Digital Medici: How This Musician-Turned-Entrepreneur Plans To Save Creators From Advertising | February 2018 | In a 2018 profile, Kathleen Chaykowski contextualizes Conte’s motivation and aspirations for Patreon, outlining his path from childhood music fanatic to struggling artist to founder.

Inside Patreon, The Economic Engine of Internet Culture | August 2017 | Verge senior reporter Adi Robertson outlines in-depth how the Patreon model has changed from the creator perspective overtime, including creator anecdotes, success stories and concerns.

The definitive Patreon reading guide

At nearly six years old, Patreon has gone from startup to king of membership. Now an established leader in an industry that’s been flipped on its head, Patreon’s path has been anything but predictable — peppered with its share of milestones, mishaps, pivots, champions, and critics — and offers invaluable insights for founders, investors, creatives, or […]

At nearly six years old, Patreon has gone from startup to king of membership. Now an established leader in an industry that’s been flipped on its head, Patreon’s path has been anything but predictable — peppered with its share of milestones, mishaps, pivots, champions, and critics — and offers invaluable insights for founders, investors, creatives, or those looking to make sense of the new media landscape.

Since we’ve probably read almost every word written on Patreon as part for our “under-the-hood” exploration in this EC-1, we’ve compiled a supplemental list of resources and readings we believe are particularly helpful for learning the Patreon story.

Reading time for this article is about 8 minutes. Feature illustration by Bryce Durbin / TechCrunch.

I. Background: The Story of Patreon

Pedals Music Video (Announcement Video) & Behind the Scenes Video | May 2013 | In May of 2013, Co-founder and CEO Jack Conte first announced the creation of Patreon alongside the release of a stunning music video that had smoke machines, light shows, and robots on beat machines. Conte also added a neat behind-the-scenes video showing just how much groundwork and hustle went into the production.

Jack Conte’s Patreon Explanation | May 2013 | In a separate video, Conte went into a bit more depth on the original site’s purpose, vision, and functionality.

Pomplamoose’s Jack Conte Creates A Subscription-Based Funding Site For Artists and Patreon Is a Recurring Tip Jar for Fans Who Love Everything You Make | May 2013 | TechCrunch’s and AllThingsD’s coverage of Patreon’s launch. In context, revisiting the pieces offers an interesting look back at the initial excitement around Patreon’s offering and the pervasiveness of the problem it was tackling.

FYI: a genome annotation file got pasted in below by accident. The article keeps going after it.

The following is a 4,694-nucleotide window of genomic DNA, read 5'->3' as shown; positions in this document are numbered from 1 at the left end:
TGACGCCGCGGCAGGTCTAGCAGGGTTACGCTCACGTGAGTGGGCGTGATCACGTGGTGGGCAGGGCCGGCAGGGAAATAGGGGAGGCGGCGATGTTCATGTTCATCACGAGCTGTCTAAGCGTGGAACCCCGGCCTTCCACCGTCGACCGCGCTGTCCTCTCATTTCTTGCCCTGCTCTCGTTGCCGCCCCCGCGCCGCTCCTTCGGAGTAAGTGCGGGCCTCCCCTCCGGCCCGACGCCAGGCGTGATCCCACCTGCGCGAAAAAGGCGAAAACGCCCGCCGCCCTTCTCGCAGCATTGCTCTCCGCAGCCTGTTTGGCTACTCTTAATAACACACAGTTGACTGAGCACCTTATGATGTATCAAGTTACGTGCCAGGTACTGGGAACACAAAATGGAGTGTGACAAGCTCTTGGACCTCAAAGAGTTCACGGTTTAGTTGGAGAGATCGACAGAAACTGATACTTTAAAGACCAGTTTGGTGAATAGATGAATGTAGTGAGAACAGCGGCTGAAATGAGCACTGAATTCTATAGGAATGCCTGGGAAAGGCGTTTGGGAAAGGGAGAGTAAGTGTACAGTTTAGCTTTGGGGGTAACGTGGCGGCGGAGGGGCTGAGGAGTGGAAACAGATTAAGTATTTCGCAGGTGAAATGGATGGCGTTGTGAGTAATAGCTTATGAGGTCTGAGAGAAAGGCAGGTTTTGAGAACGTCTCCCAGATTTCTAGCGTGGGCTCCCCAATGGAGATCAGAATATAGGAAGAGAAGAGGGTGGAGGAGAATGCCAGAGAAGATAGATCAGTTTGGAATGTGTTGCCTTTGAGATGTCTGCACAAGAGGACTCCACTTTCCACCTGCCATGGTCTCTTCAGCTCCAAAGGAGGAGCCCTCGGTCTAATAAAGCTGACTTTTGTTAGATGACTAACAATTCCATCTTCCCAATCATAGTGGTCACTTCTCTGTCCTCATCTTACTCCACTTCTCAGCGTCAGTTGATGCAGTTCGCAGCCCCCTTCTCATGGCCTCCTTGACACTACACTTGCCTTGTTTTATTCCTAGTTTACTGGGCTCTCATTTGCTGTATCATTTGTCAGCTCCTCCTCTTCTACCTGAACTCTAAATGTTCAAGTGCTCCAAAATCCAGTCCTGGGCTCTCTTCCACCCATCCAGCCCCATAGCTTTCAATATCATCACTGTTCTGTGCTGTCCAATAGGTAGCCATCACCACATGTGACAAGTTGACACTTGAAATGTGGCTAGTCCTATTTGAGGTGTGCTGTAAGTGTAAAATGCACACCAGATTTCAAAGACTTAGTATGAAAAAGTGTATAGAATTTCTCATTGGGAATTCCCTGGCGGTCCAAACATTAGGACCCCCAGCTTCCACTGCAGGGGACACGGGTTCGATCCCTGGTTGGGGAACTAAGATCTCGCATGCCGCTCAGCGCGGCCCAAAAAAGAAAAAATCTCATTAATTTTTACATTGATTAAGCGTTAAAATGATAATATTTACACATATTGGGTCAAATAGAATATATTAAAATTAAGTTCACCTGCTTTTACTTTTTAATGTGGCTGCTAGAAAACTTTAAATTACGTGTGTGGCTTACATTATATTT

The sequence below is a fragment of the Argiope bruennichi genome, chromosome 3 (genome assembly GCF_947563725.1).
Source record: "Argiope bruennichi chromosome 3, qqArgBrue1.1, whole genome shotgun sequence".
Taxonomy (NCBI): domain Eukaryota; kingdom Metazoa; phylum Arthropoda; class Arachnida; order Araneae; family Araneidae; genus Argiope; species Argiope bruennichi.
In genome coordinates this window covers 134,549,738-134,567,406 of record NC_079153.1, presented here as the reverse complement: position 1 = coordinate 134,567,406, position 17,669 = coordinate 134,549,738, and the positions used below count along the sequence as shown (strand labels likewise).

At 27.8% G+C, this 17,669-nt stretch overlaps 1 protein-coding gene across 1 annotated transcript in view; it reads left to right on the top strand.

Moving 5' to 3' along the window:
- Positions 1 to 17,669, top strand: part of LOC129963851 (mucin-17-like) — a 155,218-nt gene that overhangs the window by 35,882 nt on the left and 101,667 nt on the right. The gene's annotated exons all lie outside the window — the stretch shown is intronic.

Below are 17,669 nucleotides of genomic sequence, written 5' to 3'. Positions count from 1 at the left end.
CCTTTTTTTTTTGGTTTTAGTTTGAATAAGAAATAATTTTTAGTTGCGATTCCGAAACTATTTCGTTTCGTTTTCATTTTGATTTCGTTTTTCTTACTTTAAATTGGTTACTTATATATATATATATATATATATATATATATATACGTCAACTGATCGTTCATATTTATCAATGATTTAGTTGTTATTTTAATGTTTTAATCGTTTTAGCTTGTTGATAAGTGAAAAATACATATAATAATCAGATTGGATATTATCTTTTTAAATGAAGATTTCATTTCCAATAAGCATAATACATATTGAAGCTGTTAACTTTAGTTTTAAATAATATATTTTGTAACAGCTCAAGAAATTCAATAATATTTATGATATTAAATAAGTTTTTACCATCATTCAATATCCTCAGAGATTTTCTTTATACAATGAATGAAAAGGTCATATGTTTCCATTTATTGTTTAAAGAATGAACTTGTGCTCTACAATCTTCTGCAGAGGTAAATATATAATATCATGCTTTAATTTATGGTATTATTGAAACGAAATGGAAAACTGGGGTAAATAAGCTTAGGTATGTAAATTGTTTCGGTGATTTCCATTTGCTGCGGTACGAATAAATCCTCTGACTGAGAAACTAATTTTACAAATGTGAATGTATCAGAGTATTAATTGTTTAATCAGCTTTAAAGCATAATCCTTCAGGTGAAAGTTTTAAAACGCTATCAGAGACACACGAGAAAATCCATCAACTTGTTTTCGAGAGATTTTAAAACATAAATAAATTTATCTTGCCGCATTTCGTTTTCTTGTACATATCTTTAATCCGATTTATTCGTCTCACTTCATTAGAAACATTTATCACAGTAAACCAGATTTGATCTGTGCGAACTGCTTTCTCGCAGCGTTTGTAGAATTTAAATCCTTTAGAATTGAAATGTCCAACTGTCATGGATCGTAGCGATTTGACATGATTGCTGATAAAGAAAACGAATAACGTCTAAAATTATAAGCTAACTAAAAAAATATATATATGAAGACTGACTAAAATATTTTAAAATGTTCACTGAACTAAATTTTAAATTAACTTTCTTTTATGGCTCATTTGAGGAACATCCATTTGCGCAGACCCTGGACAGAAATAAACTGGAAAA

Jack Conte Presentation @ XOXO Festival | September 2013 | At the XOXO Festival, a festival and conference for independent internet-based creators, Conte explains how his own experience as a YouTube artist led to the creation of Patreon.

1,000 True Fans | March 2008 | Wired founding editor Kevin Kelly’s widely read 1,000 True Fans essay is essentially the philosophical underpinning of Patreon. The principal idea here is that one can be a successful creator if they are able to consistently monetize even a small, dedicated fan base. Kelly walks through independent artist economics to explain how just one thousand true fans who will consistently support or purchase a creator’s work can be enough to make a comfortable living.

Digital Medici: How This Musician-Turned-Entrepreneur Plans To Save Creators From Advertising | February 2018 | In a 2018 profile, Kathleen Chaykowski contextualizes Conte’s motivation and aspirations for Patreon, outlining his path from childhood music fanatic to struggling artist to founder.

Inside Patreon, The Economic Engine of Internet Culture | August 2017 | Verge senior reporter Adi Robertson outlines in-depth how the Patreon model has changed from the creator perspective overtime, including creator anecdotes, success stories and concerns.

The definitive Patreon reading guide

At nearly six years old, Patreon has gone from startup to king of membership. Now an established leader in an industry that’s been flipped on its head, Patreon’s path has been anything but predictable — peppered with its share of milestones, mishaps, pivots, champions, and critics — and offers invaluable insights for founders, investors, creatives, or […]

At nearly six years old, Patreon has gone from startup to king of membership. Now an established leader in an industry that’s been flipped on its head, Patreon’s path has been anything but predictable — peppered with its share of milestones, mishaps, pivots, champions, and critics — and offers invaluable insights for founders, investors, creatives, or those looking to make sense of the new media landscape.